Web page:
What’s The Best Vegetables For Dogs?

Vegetables are a rich source of vitamins, antioxidants, and fiber and if you’re a human you probably already know the importance of getting your nine servings of fruits and vegetables each day. But what about your canine best friend? What are the best vegetables for dogs?

With increasing concern about preservatives and other harmful chemicals in commercial dog foods, more dog owners are preparing their dog’s food at home from scratch. As long as a dog is being supplied with a well balanced diet, this may be a safer option than giving them standard, non-organic dog foods. 

Although some would argue that vegetables are not a necessary component of a dog’s diet, vegetables supply disease preventing phytochemicals that your dogs may not be able to get from other sources. Plus, many of the positive benefits of vegetable consumption were noted through animal studies. Although vegetables aren’t a required component in a dog’s diet, the phytochemicals found in such abundance in vegetables may help to prevent some of the chronic diseases seen in dogs just as they do in humans. 

When you’re considering the best vegetables for your dog’s diet, it’s important to be aware of ones that are potentially harmful to dogs. Two that should be avoided are garlic and onions since they’re known to cause anemia in dogs if consumed in high enough concentration. Other vegetables that can potentially have adverse effects on dogs include avocados, tomatoes, and wild mushrooms.

The other problem with feeding vegetables to dogs is they may have problems digesting them. To make them more digestive system friendly, cook them by steaming in a steamer. Using the steam method will preserve more of the healthy nutrients and phytochemicals than most other cooking methods will. If your dog appears hesitant to eat the vegetables you place in his bowl, try pureeing them in a blender before adding them to his food bowl. Limit vegetables to no more than a quarter of your dog’s food intake a day and serve them along with a high quality source of protein.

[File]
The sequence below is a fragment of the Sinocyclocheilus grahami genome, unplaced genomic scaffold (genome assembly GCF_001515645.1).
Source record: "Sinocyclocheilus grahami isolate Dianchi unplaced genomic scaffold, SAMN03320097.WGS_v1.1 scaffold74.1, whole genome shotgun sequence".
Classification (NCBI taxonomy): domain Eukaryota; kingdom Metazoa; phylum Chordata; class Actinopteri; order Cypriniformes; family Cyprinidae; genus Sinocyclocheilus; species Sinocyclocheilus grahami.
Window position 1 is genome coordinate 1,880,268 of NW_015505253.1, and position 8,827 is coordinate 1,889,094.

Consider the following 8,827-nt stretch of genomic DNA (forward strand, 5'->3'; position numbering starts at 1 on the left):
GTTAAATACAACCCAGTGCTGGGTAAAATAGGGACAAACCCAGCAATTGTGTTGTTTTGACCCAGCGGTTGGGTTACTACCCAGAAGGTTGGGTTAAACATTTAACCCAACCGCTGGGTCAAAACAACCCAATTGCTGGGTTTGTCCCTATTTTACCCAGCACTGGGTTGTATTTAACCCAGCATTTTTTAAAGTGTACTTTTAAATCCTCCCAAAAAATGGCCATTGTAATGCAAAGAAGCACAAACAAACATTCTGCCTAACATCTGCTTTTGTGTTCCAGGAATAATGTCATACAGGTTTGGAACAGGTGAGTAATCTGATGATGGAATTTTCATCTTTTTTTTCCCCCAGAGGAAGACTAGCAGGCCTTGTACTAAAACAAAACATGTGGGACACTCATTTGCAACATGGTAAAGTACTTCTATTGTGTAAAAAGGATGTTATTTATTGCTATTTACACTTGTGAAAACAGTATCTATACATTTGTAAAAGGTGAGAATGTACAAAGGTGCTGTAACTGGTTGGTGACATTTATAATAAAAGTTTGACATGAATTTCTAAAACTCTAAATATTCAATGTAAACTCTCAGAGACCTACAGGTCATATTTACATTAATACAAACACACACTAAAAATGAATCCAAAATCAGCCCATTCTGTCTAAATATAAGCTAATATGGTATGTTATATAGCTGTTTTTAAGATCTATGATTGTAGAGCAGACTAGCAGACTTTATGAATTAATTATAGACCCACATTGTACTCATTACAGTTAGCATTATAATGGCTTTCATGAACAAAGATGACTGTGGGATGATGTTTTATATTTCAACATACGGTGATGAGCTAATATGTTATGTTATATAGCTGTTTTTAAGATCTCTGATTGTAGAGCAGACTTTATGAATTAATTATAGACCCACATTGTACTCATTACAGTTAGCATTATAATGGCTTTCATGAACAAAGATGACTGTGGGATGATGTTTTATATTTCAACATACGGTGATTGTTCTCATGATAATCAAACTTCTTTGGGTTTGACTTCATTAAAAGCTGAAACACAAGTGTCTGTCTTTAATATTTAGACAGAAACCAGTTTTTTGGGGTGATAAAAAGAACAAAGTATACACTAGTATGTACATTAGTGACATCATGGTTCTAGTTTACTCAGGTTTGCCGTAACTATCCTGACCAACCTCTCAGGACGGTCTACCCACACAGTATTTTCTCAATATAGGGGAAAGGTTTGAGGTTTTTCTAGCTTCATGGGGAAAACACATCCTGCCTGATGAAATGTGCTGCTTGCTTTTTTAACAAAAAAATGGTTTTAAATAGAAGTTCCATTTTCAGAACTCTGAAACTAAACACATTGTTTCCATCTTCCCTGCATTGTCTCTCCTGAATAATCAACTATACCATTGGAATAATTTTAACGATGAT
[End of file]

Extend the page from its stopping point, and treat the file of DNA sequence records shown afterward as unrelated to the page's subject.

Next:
The best vegetables for dogs from the standpoint of health benefits would be the cruciferous ones such as broccoli, cabbage, cauliflower, and Brussels sprouts, although these are some of the most difficult to digest. Always serve these vegetables cooked to increase digestibility. You can also serve your dog cooked green beans, zucchini, and squash as well as green, leafy vegetables such as spinach. It’s probably best to avoid the higher glycemic vegetables such as potatoes since they’re more limited in health value and may help to promote weight gain. It’s best to add vegetables to your dog’s diet gradually since sudden dietary changes can precipitate stomach upset or diarrhea. 

Now that you know the best vegetables for dogs, why not see which ones your dog prefers?